Friday, July 6, 2007

It's Fahrenheit 451 --which book are you?

My first question to those of you who love books is this: which book are you? Say someone burns all of the books, including My Pet Goat, and we are faced with a famous situation. Each of us must memorize your favorite book. For the rest of your life you will painstakingly memorize and then BE this book. This book will exist through you. But your life will be devoted to muttering and remembering every word written between the covers. And also, this book must be important enough for you to die for it. For if during the memorization process this book is discovered in your possession you will be confined in a place known as LITMO. And although we are told over and over how great those confined there have it, people commit what their keepers call "hanging gestures." -- Louise

10 comments:

St Paul reader said...

Nabokov's Dozen, a collection of thirteen short stories. "Spring in Fialta" and "That in Aleppo Once" are beautiful, haunting stories of memory and loss.

Leslie said...

Mine would have to be Barry Lopez's River Notes all for the first and last essays...I actually had a summer 20 years ago when I could only bring one book with me for 2 months in Labrador. I brought River Notes and scrawled a few of Robert Penn Warren's poems into the flyleaf. They're still there, preserved like a stem of cottongrass from the meadows.

Granger said...

Atwood's Oryx and Crake for me.

BirchBark Books said...

Granger, who would you be in Oryx and Crake?

Mark Anthony Rolo said...

okay, so i've had this personal fantasy, um, starting with this huge crush i've had on Louise for years...so, the fantasy goes, i'm on this island, right, and i have a choice between Louise, herself or her wonderful, wonderful novel, Love Medicine...i can't keep both on the island, so i tell the gorgeous, classy author to take a swim while i cuddle up with Love Medicine...i am inside her deepest memory ;)

Mark Anthony Rolo said...

okay, so i've had this personal fantasy, um, starting with this huge crush i've had on Louise for years...so, the fantasy goes, i'm on this island, right, and i have a choice between Louise, herself or her wonderful, wonderful novel, Love Medicine...i can't keep both on the island, so i tell the gorgeous, classy author to take a swim while i cuddle up with Love Medicine...i am inside her deepest memory ;)

Mark Anthony Rolo

darklake said...

I honestly could not memorize a book--In the 1970's, I killed too many brain cells in front of stages with my Bic lighter flaming as I yelled "Free Bird" and inhaled whatever was passed my way. So could I do a poem? The Red Wheelbarrow? The lyrics to "Stairway to Heaven" or "Born to Run" or any Ramones song? And though I love Oryx and Crake, no one should wish to be in that book.

Bookin'inBrooklyn said...

"Little Women" by Louisa May Alcott. Not because it's the greatest book ever - but it's because a book that so many have loved so dearly, despite the dismal pairing of Amy and Laurie at the end (sorry if that's a spoiler for anyone). Besides, I always wanted to "be" Jo. Right?

Or maybe, along the same maybe vein, "A Tree Grows in Brooklyn" by Betty Smith. I remember skipping archery or swimming or some other healthy activity at summer camp in Maine to devote myself to it - having borrowed it from another camper when my own stock of books ran out. Lucky day. How else would I have learned the bizzarely satisfying experience of reading a book that broke my heart? Oh sure, it migh have been some other book, some other camp, some other day, but it happened to be THAT book. So I sobbed like a baby into my coarse gray bunkbed blanket, finally toddling to the con (bathroom) to blow my nose again and again and wash my blotchy face with plenty of cold water before anyone would catch me at it. Oh bizarre bookish bliss.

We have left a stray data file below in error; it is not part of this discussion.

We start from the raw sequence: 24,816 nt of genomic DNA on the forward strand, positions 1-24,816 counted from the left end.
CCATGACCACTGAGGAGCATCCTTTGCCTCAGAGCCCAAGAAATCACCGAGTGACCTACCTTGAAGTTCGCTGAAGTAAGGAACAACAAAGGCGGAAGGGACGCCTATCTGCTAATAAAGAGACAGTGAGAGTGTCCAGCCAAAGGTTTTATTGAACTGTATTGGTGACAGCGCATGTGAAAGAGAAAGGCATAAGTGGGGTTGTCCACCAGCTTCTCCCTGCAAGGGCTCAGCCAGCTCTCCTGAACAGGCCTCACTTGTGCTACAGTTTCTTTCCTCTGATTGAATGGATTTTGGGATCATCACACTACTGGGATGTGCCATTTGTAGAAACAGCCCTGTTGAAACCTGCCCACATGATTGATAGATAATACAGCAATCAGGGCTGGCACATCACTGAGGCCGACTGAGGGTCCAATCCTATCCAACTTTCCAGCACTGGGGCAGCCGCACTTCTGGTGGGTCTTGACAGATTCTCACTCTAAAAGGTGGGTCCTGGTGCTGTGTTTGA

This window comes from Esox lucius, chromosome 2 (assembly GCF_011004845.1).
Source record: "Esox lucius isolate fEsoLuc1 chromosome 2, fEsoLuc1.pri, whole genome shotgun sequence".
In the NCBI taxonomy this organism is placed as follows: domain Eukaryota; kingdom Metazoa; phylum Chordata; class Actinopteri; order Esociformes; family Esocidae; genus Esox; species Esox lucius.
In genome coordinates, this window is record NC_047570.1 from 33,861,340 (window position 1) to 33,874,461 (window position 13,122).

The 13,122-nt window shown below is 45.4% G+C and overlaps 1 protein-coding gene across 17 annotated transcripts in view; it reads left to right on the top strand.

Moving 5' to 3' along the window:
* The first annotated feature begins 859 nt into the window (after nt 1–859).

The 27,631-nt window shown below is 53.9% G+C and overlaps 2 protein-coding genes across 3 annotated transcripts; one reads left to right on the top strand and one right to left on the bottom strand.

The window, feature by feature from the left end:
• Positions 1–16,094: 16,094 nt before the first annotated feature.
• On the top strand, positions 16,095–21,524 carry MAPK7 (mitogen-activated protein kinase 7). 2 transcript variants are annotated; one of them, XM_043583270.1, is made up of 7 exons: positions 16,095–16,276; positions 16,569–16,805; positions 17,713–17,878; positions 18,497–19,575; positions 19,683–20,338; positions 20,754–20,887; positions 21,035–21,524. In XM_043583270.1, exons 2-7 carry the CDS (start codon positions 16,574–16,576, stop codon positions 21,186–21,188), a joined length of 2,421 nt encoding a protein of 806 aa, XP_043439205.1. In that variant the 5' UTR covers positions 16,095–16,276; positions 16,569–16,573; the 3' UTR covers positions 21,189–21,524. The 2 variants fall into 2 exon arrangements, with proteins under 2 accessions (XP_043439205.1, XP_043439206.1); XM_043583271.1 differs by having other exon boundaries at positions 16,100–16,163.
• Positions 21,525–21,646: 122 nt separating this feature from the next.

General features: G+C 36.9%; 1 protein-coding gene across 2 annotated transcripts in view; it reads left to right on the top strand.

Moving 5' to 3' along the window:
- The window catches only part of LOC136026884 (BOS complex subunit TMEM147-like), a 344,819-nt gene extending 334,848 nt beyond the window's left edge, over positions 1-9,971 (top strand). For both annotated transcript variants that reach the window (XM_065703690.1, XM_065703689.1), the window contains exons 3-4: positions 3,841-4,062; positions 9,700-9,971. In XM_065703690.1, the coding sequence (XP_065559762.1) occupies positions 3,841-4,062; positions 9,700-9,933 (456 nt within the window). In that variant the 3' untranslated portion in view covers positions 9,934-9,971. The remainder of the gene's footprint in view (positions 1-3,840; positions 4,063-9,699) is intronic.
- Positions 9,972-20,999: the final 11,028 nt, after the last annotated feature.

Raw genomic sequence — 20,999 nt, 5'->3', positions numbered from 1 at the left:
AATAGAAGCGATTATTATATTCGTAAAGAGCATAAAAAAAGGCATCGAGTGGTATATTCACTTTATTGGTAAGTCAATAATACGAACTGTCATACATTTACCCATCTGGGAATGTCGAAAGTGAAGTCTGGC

(Now that I live in Brooklyn, however, let me tell you - the tree that grows in Brooklyn that's supposed to be such a poetic metaphor for struggling against all odds to persevere -the ailanthus -is a real stink weed. )

Angela said...

Two books came to mind immediately when I read Fahrenheit 451 and considered this question for myself. Both of them are books that had a profound influence on me as a young reader, but probably also as a human. First was Madeleine L'Engle's A Wrinkle In Time. The other is C.S. Lewis's The Lion, the Witch, and the Wardrobe. I'm not sure I'd want to live in a world where no one remembered stories of the kind of love that makes those books so powerful. And I would not want the only record of them to be the film versions....

Lane said...

I'd have to say the obscure and frighteningly long "Kirsten Lavransdatter" an epic novel of mideaval Scandinavia. My other pick would be "Middlemarch," but that is more well known and therefore have more of a chance to be picked by someone else. I read KL the summer between my sophomore and junior years of college and it was the first epic novel I read (not counting Tolkien, but that was broken into several books). I loved the book, I loved the main character, Kirsten, and her determination to lead her own life despite the strictures of her society. And I loved that it was written before that sentiment was at all popular.